These Words Are Knives & Bridges

I’ve been unfolding and refolding this paper for months.20161116_091359

“It’s very possible it won’t go the way you think it will,” my therapist says, tissues at the ready.

How she thinks I think it will go:

Tears. Blubbered admissions, plea for forgiveness. Transparency. 

How I think it will go:

Hissed threats, don’t you DARE tell ANYONE


Biff’s been coughing a lot. I get an email from the school that there have been cases of hand, foot, and mouth in his grade.

Our boys are doomed to get it. They’ll get it tomorrow, and Saturday I will have to drive by myself to Milwaukee to face The Monster all alone and even if in a coffee shop I don’t care, I’ll be alone and he’ll talk me out of what I know like he’s always done and I feel so fucking weak–

Bo has to remind me multiple times that Biff has boogers, not a fever.

“But what if they get sick? We can’t put this off.”

Bo doesn’t know.

Neither do I.

A text from him: Are we still on for Saturday?

I don’t breathe while I text back: Yup.


Jittery. Half-listening to my kids. My daughter has a family fun night in the evening. I don’t want to go. I can’t concentrate on nice things. I can only think of burning coffee being thrown in my face, of being shut out by my family for making the past matter.

I unfold the paper while my daughter plays freeze tag with friends. I do not know these other parents, and tonight I’m not the kind of parent to chat with, anyway. So I read, and read again. My eyes stay with that last line:

If repentance does not occur, the victim can still forgive by offering bold love,

but relationship cannot be restored.

My relationship with The Monster has felt like the rope bridge in Monty Python and the Quest for the Holy Grail, only without a blind Terry Gilliam asking me what my favorite color is before flinging me into The Gorge of Eternal Peril. I’m scared as Hell to get on it. I never know where to grip. I don’t dare trust a single board with my weight lest it gives and I fall. I fail.

And I cannot fail.

My kids cannot afford such a failure.

I’ve been climbing this rope bridge for 6 years now. Time’s only made it worse. Time will continue to make it worse.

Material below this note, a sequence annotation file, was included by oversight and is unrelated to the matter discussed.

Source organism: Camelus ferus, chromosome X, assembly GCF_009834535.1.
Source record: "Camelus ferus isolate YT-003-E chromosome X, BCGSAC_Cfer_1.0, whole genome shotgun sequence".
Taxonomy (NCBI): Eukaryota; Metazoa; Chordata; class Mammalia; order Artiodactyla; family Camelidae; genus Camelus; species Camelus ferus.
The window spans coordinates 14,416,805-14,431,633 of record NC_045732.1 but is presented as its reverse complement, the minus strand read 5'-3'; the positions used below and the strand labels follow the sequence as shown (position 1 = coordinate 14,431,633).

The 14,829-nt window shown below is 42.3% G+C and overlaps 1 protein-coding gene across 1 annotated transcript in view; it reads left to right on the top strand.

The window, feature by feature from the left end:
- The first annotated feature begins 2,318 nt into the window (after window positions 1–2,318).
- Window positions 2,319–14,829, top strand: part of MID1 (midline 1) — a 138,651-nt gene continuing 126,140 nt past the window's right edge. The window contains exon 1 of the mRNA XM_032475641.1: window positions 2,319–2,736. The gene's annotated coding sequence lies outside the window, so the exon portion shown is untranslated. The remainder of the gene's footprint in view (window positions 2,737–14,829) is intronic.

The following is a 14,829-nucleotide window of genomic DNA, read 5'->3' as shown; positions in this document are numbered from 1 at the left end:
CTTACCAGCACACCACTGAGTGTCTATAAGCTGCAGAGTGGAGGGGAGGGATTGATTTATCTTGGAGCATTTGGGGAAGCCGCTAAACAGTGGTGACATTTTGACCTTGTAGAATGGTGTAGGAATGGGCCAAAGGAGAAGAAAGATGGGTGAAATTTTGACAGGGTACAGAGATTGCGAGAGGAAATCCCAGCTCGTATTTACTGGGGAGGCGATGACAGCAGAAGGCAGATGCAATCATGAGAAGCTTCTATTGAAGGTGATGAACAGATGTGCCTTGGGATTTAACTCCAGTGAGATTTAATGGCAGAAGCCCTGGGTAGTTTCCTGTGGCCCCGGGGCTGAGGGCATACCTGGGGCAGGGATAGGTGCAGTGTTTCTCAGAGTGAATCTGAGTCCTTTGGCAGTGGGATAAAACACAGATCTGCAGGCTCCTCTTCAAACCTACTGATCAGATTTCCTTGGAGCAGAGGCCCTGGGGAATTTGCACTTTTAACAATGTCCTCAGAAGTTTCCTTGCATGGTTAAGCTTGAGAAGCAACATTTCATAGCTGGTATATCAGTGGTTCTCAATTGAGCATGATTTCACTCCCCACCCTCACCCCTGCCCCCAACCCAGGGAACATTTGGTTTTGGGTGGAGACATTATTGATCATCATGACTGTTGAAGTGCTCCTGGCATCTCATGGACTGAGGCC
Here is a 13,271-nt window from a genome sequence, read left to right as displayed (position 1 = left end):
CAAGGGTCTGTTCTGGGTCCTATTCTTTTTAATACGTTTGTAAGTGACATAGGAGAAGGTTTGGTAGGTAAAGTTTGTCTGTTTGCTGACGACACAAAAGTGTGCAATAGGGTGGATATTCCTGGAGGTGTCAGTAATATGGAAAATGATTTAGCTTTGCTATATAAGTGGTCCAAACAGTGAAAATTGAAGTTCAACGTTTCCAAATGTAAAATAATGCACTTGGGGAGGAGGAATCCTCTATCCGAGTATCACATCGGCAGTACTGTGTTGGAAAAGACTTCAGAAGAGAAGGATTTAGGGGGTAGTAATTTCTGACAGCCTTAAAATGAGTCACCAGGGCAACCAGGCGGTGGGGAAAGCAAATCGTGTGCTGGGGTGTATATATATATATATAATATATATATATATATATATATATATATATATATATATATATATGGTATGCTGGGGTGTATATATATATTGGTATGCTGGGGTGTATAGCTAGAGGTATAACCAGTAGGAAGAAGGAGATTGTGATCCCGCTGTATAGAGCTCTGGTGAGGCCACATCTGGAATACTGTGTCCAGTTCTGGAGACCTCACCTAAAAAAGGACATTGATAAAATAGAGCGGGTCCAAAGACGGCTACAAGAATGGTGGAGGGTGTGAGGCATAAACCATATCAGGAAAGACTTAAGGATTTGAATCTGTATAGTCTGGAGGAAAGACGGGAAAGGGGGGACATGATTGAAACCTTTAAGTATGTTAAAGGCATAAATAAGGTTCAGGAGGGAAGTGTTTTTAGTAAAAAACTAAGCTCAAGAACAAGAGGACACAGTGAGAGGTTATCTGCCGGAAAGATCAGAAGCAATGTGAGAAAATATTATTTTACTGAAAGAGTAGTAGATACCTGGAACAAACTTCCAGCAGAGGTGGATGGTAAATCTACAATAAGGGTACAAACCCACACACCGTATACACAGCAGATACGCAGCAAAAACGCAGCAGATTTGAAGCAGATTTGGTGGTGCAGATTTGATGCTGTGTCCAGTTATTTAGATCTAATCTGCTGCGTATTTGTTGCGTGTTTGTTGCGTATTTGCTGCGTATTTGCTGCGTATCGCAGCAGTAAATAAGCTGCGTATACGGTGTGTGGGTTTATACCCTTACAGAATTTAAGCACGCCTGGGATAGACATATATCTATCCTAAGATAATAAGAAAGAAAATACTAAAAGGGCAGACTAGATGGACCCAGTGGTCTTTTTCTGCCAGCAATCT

For the sake of my children, for the sake of my sanity, one of two things needed to happen:

We must repair the bridge together. This would mean group therapy–that all involved be told about the past, so that we may work through the penitence and forgiveness together. To build trust, together.


Cut the ropes. Walk away.

I describe this image to Bo for the umpteenth time as we get ready for bed. He pulls the quilt up and over my bare arm. “Jean, no matter how many times you rehearse, it’s not going to go that way.”

Hours in the dark with tears and threats and withered hopes. Sharpened knives on frayed ropes.



The air cuts my lungs with leaf-smoke and frost-thaw. I want to hold Bo’s hand as he drives, but traffic is heavy, and deer collisions common. Biff and Bash are thrilled to be going to Great-Grandma’s house, a glorious place filled with trucks, helicopters, and all the donuts they can eat. Blondie is not quite as talkative, having lost yet another tooth down her gullet. (Anyone else have a kid swallow THREE out of six baby teeth? The tooth fairy in our district’s getting exasperated.) We arrive, get the kids settled. I do not take off my coat.

“Where are you and Daddy going?” Blondie’s lone front tooth is also perilously loose. The kid’s going to have to live off of ice cream pretty soon.

I can’t picture the meeting place–it’s a coffee shop unfamiliar to me. I can only feel the hate and fear rippling from the future into this moment with my daughter, whose birth cracked all the old hurts open. “Out,” I say. “Just for a little while.” I kick my inner self for making such a glib promise.

I do not say goodbye to my sons.

Bo gives vague answers to his grandmother’s questions about what we’re doing and follows me out.

We arrive.

The wind’s nasty as we walk. The skin of Bo’s hand is so calloused I can barely sense his warmth.

I step in. The shop’s empty but for one older gentleman at his computer. An open space, easy to overhear others. Do I watch my words? Do I get into detail, spit my own acid of memory in his face for the baristas to hear? Do I–

He’s already there.

He sits in the one nook of the place, a pair of leather chairs stuck into the corner where one can find the restrooms.

He waves.

I want to turn around.

I want to turn around and just not do this.

I want to leave and breathe air and be by other people, people who haven’t hurt me.

Bo orders coffee. Looks at me.

Does he see the panic? Does he see how I’m shaking?

Fight or Flight.

Don’t you want to be like other girls?


He will never say that to my daughter.  He will never do any. of. that. to my children.


He already sits in one leather chair. I sit in the other, facing him. There’s no support, and I sink back. My instincts wobble–this off-balanceness is unexpected. Awkward chuckles from all of us as I right myself. Bo cannot sit by me, so he sits across from us.

I breathe.

The barista brings a customer over to talk about the beans on display behind me.


How–how am I to use the words I need to use with strangers flittering in and out like house flies?

He picked a place like this on purpose.